Error codes for optional checks

This section documents various errors codes that mypy generates only if you enable certain options. See Error codes for general documentation about error codes. Error codes enabled by default documents error codes that are enabled by default.


The examples in this section use inline configuration to specify mypy options. You can also set the same options by using a configuration file or command-line options.

Check that type arguments exist [type-arg]

If you use --disallow-any-generics, mypy requires that each generic type has values for each type argument. For example, the types list or dict would be rejected. You should instead use types like list[int] or dict[str, int]. Any omitted generic type arguments get implicit Any values. The type list is equivalent to list[Any], and so on.


# mypy: disallow-any-generics

# Error: Missing type parameters for generic type "list"  [type-arg]
def remove_dups(items: list) -> list:

Check that every function has an annotation [no-untyped-def]

If you use --disallow-untyped-defs, mypy requires that all functions have annotations (either a Python 3 annotation or a type comment).


# mypy: disallow-untyped-defs

def inc(x):  # Error: Function is missing a type annotation  [no-untyped-def]
    return x + 1

def inc_ok(x: int) -> int:  # OK
    return x + 1

class Counter:
     # Error: Function is missing a type annotation  [no-untyped-def]
     def __init__(self):
         self.value = 0

class CounterOk:
     # OK: An explicit "-> None" is needed if "__init__" takes no arguments
     def __init__(self) -> None:
         self.value = 0

Check that cast is not redundant [redundant-cast]

If you use --warn-redundant-casts, mypy will generate an error if the source type of a cast is the same as the target type.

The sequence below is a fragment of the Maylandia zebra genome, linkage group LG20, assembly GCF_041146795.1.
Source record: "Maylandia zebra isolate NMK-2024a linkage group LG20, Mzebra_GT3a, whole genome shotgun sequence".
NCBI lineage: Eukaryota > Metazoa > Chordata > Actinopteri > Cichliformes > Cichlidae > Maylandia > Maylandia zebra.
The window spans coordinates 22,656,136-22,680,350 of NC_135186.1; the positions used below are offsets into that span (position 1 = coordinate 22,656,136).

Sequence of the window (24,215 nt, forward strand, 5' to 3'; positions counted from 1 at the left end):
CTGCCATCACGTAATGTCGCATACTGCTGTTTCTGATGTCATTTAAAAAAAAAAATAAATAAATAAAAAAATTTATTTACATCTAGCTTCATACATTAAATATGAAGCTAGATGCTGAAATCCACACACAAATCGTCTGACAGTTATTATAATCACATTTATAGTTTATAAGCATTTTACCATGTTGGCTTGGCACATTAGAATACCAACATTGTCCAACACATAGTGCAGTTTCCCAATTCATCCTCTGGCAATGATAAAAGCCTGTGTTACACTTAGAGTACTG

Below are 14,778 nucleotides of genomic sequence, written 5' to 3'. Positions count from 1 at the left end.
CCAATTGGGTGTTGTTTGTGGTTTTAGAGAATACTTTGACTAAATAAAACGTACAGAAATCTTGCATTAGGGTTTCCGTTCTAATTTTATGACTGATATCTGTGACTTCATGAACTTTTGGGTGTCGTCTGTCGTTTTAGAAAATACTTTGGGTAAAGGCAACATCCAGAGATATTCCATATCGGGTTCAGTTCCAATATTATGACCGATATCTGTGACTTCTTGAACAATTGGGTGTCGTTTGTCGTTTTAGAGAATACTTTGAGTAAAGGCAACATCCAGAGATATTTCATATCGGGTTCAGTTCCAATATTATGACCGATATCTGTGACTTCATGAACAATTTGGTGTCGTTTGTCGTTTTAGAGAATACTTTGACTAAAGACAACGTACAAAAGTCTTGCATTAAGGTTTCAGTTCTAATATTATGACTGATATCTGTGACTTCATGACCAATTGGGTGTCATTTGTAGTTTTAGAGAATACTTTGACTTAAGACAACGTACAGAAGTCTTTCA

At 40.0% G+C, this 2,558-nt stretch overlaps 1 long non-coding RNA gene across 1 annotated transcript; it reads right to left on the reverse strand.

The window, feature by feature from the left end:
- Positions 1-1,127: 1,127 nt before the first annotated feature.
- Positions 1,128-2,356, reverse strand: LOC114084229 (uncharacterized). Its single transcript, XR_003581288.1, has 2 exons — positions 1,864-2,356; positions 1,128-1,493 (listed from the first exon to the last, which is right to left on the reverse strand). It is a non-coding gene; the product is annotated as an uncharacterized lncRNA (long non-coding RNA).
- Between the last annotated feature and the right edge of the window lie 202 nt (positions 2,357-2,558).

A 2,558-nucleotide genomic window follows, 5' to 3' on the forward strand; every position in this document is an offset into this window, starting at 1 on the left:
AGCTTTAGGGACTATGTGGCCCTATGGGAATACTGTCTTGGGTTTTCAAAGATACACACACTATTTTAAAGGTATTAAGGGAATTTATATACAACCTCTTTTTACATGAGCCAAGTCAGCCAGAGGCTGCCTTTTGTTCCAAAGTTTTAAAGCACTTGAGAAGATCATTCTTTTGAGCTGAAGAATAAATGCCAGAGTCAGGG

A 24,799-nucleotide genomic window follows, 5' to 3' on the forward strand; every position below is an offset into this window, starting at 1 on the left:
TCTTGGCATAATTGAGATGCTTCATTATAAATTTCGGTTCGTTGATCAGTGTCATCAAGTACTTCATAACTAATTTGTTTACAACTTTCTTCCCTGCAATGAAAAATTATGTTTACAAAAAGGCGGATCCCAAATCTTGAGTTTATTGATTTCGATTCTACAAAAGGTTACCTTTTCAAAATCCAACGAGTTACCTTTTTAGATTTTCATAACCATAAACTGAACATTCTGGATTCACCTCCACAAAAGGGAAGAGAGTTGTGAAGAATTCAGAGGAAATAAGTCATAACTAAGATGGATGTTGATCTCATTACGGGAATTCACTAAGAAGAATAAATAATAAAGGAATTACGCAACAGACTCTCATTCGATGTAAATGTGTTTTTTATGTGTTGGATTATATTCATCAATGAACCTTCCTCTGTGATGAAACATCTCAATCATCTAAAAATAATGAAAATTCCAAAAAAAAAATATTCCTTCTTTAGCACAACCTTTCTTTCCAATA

# mypy: warn-redundant-casts

from typing import cast

Count = int

def example(x: Count) -> int:
    # Error: Redundant cast to "int"  [redundant-cast]
    return cast(int, x)

Check that methods do not have redundant Self annotations [redundant-self]

If a method uses the Self type in the return type or the type of a non-self argument, there is no need to annotate the self argument explicitly. Such annotations are allowed by PEP 673 but are redundant. If you enable this error code, mypy will generate an error if there is a redundant Self type.


# mypy: enable-error-code="redundant-self"

from typing import Self

class C:
    # Error: Redundant "Self" annotation for the first method argument
    def copy(self: Self) -> Self:
        return type(self)()

Check that comparisons are overlapping [comparison-overlap]

If you use --strict-equality, mypy will generate an error if it thinks that a comparison operation is always true or false. These are often bugs. Sometimes mypy is too picky and the comparison can actually be useful. Instead of disabling strict equality checking everywhere, you can use # type: ignore[comparison-overlap] to ignore the issue on a particular line only.


# mypy: strict-equality

def is_magic(x: bytes) -> bool:
    # Error: Non-overlapping equality check (left operand type: "bytes",
    #        right operand type: "str")  [comparison-overlap]
    return x == 'magic'

We can fix the error by changing the string literal to a bytes literal:

# mypy: strict-equality

def is_magic(x: bytes) -> bool:
    return x == b'magic'  # OK

Check that no untyped functions are called [no-untyped-call]

If you use --disallow-untyped-calls, mypy generates an error when you call an unannotated function in an annotated function.


# mypy: disallow-untyped-calls

def do_it() -> None:
    # Error: Call to untyped function "bad" in typed context  [no-untyped-call]

def bad():

Check that function does not return Any value [no-any-return]

If you use --warn-return-any, mypy generates an error if you return a value with an Any type in a function that is annotated to return a non-Any value.


# mypy: warn-return-any

def fields(s):
     return s.split(',')

def first_field(x: str) -> str:
    # Error: Returning Any from function declared to return "str"  [no-any-return]
    return fields(x)[0]

Check that types have no Any components due to missing imports [no-any-unimported]

If you use --disallow-any-unimported, mypy generates an error if a component of a type becomes Any because mypy couldn’t resolve an import. These “stealth” Any types can be surprising and accidentally cause imprecise type checking.

In this example, we assume that mypy can’t find the module animals, which means that Cat falls back to Any in a type annotation: